This thesis develops a new hybrid target detection algorithm called the Physics Based-Structured InFeasibility Target-detector (PB-SIFT) which incorporates Physics Based Modeling (PBM) along with a new Structured Infeasibility Projector (SIP) metric. Traditional matched filters are susceptible to leakage or false alarms due to bright or saturated pixels that appear target-like to hyperspectral detection algorithms but are not truly target. This detector mitigates against such false alarms.
More often than not, detection algorithms are applied to atmospherically compensated hyperspectral imagery. Rather than compensate the imagery, we take the opposite approach by using a physics based model to generate permutations of what the target might look like as seen by the sensor in radiance space. The development and status of such a method is presented as applied to the generation of target spaces. The generated target spaces are designed to fully encompass image target pixels while using a limited number of input model parameters. Evaluation of such target spaces shows that they can reproduce a HYDICE image target pixel spectrum to less than 1% RMS error (equivalent reflectance) in the visible and less than 6% in the near IR. Background spaces are modeled using a linear subspace (structured) approach characterized by basis vectors found by using the maximum distance method (MaxD).
The SIP is developed along with a Physics Based Orthogonal Projection Operator (PBosp) which produces a 2 dimensional decision space. Results from the HYDICE FR I data set show that the physics based approach, along with the PB-SIFT algorithm, can out perform the Spectral Angle Mapper (SAM) and Spectral Matched Filter (SMF) on both exposed and fully concealed man-made targets found in hyperspectral imagery. Furthermore, the PB-SIFT algorithm performs as good (if not better) than the Mixture Tuned Matched Filter (MTMF).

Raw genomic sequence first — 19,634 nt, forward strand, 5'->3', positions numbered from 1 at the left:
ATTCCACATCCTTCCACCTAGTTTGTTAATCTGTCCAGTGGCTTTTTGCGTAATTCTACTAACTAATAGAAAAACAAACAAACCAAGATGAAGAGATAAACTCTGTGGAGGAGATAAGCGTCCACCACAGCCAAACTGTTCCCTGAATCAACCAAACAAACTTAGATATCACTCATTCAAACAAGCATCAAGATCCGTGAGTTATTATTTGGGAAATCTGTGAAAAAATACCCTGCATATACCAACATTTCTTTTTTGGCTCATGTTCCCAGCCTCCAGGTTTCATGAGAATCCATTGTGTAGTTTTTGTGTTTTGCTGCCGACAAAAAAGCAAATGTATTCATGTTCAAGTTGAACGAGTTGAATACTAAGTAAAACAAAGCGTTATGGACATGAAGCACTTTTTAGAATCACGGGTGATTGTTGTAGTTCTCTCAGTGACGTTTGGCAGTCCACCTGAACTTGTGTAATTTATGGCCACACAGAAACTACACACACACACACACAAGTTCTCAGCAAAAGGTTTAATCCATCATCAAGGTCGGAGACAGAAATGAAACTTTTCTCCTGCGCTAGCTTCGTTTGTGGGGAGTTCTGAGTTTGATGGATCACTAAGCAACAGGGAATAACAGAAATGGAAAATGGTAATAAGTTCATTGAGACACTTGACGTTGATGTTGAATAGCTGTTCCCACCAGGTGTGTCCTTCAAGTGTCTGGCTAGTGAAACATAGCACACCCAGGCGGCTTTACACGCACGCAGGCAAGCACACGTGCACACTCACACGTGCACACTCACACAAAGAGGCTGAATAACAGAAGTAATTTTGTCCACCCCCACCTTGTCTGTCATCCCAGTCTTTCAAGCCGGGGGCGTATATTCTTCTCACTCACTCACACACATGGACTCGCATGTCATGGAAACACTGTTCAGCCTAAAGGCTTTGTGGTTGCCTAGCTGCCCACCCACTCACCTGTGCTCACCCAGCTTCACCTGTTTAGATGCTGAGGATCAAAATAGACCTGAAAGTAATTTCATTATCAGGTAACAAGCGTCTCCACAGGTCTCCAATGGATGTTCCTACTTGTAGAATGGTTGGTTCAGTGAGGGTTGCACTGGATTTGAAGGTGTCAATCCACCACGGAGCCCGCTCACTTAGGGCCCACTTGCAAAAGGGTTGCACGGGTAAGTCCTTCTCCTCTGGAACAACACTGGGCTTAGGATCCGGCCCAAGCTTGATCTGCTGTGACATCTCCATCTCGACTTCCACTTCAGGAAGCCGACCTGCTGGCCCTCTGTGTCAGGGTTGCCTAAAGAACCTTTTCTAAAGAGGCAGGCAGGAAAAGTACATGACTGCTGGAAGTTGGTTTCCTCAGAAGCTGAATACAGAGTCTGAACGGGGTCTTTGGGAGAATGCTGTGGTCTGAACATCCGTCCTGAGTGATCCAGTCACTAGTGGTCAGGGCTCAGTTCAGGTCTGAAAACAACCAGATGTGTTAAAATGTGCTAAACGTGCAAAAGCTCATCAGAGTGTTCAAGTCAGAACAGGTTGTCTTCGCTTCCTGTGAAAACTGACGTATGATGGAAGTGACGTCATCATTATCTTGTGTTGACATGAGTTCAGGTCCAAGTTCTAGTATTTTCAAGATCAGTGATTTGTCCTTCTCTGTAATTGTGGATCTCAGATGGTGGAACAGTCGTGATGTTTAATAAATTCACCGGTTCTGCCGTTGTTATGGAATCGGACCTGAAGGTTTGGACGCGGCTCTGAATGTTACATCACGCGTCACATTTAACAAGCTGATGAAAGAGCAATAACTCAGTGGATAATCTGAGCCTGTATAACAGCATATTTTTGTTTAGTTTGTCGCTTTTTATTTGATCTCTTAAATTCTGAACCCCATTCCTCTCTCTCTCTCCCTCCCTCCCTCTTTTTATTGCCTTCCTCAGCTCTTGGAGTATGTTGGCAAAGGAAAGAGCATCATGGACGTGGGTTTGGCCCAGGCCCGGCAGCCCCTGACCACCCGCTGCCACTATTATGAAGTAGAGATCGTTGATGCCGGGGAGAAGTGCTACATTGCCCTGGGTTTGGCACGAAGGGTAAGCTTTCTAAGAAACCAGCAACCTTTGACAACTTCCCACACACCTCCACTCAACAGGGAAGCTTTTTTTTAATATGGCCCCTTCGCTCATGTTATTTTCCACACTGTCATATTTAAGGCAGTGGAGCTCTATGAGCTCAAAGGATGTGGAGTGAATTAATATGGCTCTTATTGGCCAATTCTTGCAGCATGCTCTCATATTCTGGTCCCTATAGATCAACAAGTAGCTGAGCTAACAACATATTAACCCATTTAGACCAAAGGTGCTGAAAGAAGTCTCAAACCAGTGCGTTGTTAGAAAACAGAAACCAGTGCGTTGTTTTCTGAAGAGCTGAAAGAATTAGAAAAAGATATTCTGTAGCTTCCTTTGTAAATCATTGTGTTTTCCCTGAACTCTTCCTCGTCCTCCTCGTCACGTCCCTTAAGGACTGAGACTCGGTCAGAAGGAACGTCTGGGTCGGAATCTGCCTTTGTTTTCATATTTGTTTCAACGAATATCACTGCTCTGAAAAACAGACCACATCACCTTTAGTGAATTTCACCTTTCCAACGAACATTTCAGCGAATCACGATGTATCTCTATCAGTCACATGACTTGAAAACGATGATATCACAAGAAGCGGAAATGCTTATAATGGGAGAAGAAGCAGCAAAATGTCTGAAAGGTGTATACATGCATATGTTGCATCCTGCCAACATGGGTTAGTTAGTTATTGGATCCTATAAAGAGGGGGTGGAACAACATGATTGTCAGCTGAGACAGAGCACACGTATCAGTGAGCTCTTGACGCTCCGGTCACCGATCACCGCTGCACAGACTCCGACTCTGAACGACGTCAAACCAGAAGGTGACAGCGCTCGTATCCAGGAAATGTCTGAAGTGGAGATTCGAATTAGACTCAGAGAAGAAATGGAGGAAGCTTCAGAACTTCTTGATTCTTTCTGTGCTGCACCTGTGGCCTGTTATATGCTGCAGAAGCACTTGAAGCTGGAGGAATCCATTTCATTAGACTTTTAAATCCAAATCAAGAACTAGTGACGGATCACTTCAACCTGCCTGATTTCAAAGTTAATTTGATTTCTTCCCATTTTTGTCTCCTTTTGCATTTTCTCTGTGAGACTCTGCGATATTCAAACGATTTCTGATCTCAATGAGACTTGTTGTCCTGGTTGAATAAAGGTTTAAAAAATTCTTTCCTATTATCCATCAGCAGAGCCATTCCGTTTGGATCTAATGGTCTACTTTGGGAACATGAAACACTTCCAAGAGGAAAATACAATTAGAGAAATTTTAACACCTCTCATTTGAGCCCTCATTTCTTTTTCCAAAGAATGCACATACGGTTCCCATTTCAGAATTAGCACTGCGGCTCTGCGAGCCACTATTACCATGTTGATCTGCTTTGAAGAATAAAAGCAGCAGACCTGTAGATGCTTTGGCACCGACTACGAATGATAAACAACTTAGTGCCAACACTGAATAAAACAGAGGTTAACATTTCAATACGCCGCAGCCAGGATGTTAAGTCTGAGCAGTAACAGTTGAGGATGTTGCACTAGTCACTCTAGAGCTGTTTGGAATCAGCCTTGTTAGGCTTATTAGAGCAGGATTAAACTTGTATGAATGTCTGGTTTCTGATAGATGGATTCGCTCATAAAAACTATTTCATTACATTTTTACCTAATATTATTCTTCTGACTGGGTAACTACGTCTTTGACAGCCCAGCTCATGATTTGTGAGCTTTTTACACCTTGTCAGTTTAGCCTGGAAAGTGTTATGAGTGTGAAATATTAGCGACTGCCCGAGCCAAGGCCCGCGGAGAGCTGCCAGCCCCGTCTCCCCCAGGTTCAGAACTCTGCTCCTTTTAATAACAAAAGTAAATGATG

Library of Congress Subject Headings
Remote sensing--Data processing; Remote sensing--Mathematical models; Image processing--Digital techniques; Signal detection; Computer algorithms
Imaging Science (Ph.D.)
Department, Program, or Center
Chester F. Carlson Center for Imaging Science (COS)
John R. Schott
Harvey E. Rhody
John P. Kerekes
Ientilucci, Emmett J., "Hyperspectral sub-pixel target detection using hybrid algorithms and Physics Based Modeling" (2005). Thesis. Rochester Institute of Technology. Accessed from
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